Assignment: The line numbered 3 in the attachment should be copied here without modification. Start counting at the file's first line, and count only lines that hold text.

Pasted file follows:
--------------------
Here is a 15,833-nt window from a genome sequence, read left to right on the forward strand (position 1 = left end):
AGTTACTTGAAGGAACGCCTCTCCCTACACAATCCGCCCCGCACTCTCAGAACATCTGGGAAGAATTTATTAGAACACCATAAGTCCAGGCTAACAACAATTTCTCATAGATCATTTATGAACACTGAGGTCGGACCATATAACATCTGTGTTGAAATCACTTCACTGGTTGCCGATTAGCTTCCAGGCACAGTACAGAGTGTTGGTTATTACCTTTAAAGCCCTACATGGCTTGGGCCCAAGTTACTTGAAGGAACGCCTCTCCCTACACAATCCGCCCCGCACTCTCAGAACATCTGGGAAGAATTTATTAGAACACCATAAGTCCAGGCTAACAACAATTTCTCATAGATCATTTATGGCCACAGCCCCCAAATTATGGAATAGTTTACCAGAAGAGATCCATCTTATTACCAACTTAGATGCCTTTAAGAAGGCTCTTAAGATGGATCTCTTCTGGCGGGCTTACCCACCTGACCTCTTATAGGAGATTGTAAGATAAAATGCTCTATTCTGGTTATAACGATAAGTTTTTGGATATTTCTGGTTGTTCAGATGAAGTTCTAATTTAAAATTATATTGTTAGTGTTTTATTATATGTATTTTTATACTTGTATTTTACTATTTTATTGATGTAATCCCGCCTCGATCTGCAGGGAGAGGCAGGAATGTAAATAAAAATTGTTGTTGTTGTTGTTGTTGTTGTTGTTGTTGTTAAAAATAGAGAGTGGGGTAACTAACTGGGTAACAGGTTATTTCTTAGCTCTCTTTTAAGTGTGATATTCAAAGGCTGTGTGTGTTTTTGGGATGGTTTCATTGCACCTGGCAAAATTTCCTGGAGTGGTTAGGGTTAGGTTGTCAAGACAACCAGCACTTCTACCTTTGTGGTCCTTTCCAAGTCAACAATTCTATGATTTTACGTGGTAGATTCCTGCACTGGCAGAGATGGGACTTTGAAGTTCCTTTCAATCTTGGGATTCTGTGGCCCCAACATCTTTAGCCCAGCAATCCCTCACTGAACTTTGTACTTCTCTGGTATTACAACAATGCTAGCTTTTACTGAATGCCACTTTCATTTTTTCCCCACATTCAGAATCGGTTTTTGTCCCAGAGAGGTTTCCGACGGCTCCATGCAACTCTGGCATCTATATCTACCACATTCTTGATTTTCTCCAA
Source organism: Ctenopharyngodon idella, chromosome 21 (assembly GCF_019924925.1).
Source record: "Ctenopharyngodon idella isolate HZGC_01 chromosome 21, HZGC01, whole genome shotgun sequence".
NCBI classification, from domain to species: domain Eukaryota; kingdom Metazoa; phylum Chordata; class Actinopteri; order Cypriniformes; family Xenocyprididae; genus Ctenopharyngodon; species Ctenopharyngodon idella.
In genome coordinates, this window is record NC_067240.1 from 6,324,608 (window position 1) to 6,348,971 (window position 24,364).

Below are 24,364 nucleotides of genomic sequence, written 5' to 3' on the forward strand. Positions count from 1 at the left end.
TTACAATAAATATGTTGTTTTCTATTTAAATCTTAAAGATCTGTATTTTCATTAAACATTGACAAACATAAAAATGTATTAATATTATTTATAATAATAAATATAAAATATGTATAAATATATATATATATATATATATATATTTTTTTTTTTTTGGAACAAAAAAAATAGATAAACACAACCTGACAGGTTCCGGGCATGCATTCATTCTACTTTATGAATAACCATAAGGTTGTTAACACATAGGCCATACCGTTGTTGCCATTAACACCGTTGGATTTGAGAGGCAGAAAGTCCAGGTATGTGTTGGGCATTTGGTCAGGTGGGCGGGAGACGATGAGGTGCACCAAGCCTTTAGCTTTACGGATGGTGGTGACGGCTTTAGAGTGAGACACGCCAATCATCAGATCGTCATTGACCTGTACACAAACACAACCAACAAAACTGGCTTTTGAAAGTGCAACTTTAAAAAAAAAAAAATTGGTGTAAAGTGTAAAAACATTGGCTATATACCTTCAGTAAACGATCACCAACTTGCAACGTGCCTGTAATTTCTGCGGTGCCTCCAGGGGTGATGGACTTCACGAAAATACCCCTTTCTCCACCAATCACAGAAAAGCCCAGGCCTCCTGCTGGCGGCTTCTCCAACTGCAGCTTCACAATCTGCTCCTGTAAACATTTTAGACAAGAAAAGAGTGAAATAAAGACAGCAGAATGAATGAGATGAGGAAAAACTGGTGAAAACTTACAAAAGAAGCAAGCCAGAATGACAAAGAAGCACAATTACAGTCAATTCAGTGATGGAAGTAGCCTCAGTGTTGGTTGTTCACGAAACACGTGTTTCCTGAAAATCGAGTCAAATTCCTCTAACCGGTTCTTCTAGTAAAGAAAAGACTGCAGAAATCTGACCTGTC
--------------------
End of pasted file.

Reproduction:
Source organism: Ctenopharyngodon idella, chromosome 21 (assembly GCF_019924925.1).